How the EU Taxonomy connects to other key ESG frameworks

In this interview, we sit with Joana Belo Pereira, our EU Taxonomy Product Manager, to learn more about ESG regulations. We asked her about the EU Taxonomy for Sustainable Activities, Corporate Sustainability Reporting Directive (CSRD), Corporate Sustainability Due Diligence Directive (CSDDD), Sustainable Finance Disclosures Regulation (SFDR), and The Norwegian Transparency Act (Åpenhetsloven) to find out more about how they are all connected to shape a sustainable, transparent, and responsible business landscape.

If you have any questions or want to learn how Factlines can help you with the EU Taxonomy, please click the button at the bottom of this interview.

- Joana, can you start by giving a brief overview of what the EU Taxonomy, CSRD, CSDDD, SFDR, and the Transparency Act in Norway entail?

All these criteria and guidelines are interlinked in their aim to make companies more responsible, transparent and sustainable. They emphasize the importance of considering human rights, environmental impact and sustainable practices in business operations and reporting. While the Transparency Act and CSDDD focus on due diligence in operations and supply chains, CSRD and the EU Taxonomy are more about reporting and classification of sustainable activities.

Meanwhile, the Corporate Sustainability Reporting Directive (CSRD) expands upon the EU Taxonomy by mandating large and listed companies to disclose information on how social and environmental issues impact them and the broader world.

The Corporate Sustainability Due Diligence Directive (CSDDD) promotes sustainable and responsible corporate behavior, emphasising human rights and environmental considerations. The Sustainable Finance Disclosures Regulation (SFDR) defines how financial market participants disclose sustainability information, aiding investors in making informed choices aligned with sustainability objectives.

Lastly, The Norwegian Transparency Act emphasises the importance of transparency in business operations, particularly concerning human rights.

- How do these criteria aim to promote sustainability, transparency and responsible business practices?

These criteria serve a dual purpose; they act as legal deterrents to unsustainable activities while promoting positive initiatives. By drawing clear lines between acceptable and unacceptable behavior, and supporting sustainable actions such as recycling and circular models, these criteria aim to promote more responsible business. They encourage companies to consider the wider impact of their activities, ensuring that sustainability, transparency and accountability are at the forefront of business practices.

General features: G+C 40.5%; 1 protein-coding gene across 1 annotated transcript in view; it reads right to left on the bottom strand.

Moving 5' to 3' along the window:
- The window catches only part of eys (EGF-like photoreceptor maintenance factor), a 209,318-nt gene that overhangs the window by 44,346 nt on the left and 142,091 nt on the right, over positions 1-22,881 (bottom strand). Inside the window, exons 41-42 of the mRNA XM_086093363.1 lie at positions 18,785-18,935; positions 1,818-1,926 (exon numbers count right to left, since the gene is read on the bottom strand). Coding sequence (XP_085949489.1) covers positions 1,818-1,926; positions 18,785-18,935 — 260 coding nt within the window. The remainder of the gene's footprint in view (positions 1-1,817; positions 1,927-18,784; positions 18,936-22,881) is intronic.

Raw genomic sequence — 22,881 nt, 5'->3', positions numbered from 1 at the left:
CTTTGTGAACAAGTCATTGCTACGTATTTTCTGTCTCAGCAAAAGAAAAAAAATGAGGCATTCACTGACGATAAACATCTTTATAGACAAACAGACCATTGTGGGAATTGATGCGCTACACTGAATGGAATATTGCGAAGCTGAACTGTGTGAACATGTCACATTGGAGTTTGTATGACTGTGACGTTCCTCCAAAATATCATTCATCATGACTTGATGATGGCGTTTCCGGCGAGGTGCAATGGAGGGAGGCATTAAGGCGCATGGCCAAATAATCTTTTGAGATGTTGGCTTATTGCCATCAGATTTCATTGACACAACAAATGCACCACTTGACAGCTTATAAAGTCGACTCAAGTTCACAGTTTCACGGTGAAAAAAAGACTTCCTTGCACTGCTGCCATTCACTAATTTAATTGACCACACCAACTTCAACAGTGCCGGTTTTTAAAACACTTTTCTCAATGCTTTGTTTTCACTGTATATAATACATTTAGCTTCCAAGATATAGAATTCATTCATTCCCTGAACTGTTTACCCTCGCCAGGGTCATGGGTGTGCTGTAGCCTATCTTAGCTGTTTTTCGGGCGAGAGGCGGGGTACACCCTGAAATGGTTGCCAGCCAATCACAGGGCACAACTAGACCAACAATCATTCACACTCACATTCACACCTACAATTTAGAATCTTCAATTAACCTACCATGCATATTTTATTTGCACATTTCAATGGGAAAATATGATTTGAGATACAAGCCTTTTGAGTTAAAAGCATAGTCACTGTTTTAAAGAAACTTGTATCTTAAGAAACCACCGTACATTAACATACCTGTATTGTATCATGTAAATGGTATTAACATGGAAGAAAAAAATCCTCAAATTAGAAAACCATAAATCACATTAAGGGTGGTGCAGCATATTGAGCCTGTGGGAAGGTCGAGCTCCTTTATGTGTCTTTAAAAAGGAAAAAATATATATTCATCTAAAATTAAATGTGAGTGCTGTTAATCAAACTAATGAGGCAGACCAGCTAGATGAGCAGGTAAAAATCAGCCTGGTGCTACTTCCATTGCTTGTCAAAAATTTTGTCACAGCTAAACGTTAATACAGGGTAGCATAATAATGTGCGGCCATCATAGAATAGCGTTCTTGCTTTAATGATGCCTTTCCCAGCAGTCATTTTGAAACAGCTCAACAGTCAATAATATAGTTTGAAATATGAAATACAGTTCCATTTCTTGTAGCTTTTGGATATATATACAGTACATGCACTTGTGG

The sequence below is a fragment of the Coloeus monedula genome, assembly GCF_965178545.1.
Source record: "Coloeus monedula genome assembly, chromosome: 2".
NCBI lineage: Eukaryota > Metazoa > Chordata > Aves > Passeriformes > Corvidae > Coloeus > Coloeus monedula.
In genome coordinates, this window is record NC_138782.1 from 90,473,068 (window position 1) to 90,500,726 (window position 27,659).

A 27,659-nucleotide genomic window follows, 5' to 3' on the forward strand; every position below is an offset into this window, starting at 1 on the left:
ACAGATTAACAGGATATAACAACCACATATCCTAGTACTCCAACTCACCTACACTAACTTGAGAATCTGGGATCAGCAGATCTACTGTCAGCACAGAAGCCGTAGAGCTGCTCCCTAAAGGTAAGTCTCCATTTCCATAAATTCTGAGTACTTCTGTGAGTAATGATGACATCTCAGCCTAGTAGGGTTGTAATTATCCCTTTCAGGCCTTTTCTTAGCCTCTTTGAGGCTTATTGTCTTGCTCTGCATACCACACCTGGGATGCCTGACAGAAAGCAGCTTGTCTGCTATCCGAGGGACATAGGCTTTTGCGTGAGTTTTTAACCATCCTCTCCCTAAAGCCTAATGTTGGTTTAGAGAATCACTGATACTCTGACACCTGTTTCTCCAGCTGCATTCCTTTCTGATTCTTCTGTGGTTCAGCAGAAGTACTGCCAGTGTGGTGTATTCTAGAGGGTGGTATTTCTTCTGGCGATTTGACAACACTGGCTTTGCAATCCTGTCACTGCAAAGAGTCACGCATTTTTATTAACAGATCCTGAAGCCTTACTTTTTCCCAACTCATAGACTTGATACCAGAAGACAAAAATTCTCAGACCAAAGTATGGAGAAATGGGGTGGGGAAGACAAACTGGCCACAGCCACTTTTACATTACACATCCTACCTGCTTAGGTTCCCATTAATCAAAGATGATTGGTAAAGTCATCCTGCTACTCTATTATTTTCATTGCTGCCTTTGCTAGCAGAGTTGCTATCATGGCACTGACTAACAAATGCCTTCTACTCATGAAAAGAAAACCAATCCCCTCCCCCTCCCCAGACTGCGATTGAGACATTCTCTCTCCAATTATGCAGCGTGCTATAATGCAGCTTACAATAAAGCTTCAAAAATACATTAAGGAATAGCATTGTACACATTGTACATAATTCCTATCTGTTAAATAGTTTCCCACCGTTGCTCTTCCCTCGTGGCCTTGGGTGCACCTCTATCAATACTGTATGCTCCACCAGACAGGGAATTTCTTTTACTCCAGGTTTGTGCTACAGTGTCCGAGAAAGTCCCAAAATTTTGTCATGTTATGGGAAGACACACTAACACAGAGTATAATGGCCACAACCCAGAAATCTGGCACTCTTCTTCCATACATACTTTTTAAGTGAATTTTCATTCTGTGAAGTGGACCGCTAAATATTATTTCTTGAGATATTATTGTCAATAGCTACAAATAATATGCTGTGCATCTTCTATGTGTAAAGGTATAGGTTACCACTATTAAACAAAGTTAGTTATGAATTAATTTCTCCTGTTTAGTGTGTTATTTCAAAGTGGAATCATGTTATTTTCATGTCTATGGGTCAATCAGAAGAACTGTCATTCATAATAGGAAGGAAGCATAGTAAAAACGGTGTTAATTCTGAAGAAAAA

- Are there common goals or recurring themes across climate and environment, social and responsible and ethical business management (ESG)?

Yes, the overarching theme is sustainability. While each criterion may focus on specific aspects, such as environmental protection, social responsibility or corporate governance, they all contribute to the larger goal of creating a sustainable future. They work together to ensure that companies comply with legal requirements and contribute positively to society and the environment.

- How does compliance with one criterion often lead to the need to comply with other criteria, creating an interconnected regulatory landscape?

Companies don't decide what they must comply with; regulators do. So the first question every business needs to ask itself is: Am I inside or outside the scope of this law? Typically, the law itself should provide a simple answer by outlining a set of criteria for compliance: the location of the business, the size of the business, how much money the business generates, and its potential social and environmental impact. Generally speaking, some industries or activities that are labeled higher impact tend to be subject to more scrutiny than others.

In the realm of EU Directives and Regulations, there's an intricate web of laws known as the acquis. These laws are interwoven and often reference each other, meaning compliance with one directive usually implies having to adhere to several others. It's not just a matter of selecting which regulations to follow; businesses must understand the entire legal framework, which often extends to international conventions and protocols. These layers of legislation create a comprehensive, albeit complex, system that businesses must navigate.

‍- What are the consequences for companies that do not meet the requirements of these regulations? ‍
Non-compliance can lead to different direct consequences, depending on the penalties defined by law and the severity of enforcement by national authorities. These can range from fines to more serious legal measures. However, the indirect consequences can be just as impactful, if not more so. Examples range from reputational damage and difficulties in securing contracts to long-lasting effects on relationships with stakeholders and the market.